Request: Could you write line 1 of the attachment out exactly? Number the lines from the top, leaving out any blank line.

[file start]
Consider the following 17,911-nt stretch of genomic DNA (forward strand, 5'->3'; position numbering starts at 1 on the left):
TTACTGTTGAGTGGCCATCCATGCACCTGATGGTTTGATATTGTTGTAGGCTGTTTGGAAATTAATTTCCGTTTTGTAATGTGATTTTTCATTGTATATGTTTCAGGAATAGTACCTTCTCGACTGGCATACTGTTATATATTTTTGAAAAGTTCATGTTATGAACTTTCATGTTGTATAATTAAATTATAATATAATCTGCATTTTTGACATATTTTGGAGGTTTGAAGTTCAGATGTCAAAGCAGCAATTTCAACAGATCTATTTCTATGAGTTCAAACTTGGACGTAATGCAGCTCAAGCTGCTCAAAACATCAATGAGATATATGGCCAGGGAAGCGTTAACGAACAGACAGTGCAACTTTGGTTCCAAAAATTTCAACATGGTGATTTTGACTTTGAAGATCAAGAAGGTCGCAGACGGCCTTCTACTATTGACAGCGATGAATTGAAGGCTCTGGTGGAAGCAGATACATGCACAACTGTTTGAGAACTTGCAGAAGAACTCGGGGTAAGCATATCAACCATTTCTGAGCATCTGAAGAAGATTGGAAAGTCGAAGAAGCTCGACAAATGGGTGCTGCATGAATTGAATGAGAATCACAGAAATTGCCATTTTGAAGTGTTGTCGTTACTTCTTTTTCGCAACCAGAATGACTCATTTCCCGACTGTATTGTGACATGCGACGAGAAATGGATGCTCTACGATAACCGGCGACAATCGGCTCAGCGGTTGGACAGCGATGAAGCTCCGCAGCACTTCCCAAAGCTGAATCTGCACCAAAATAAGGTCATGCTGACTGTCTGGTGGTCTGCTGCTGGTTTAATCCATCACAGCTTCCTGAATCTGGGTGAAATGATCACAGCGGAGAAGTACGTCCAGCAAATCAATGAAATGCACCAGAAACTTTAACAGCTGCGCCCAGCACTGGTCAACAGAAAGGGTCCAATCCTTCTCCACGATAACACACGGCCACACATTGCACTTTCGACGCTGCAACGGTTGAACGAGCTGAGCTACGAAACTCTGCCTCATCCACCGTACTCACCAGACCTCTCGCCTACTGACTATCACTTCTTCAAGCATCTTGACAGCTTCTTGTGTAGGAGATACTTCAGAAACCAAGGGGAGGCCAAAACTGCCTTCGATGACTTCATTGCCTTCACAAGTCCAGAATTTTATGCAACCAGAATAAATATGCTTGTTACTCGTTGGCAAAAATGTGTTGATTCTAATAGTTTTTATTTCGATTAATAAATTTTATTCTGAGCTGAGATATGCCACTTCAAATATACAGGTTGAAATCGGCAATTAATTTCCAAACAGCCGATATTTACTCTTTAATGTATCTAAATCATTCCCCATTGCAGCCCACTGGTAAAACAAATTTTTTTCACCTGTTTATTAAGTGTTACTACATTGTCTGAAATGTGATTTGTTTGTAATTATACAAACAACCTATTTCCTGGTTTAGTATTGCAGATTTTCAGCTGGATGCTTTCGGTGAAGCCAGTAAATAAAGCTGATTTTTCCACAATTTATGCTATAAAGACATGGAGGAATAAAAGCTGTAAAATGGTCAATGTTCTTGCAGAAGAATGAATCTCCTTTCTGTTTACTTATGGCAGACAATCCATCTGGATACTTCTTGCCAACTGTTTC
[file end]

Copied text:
Consider the following 17,911-nt stretch of genomic DNA (forward strand, 5'->3'; position numbering starts at 1 on the left):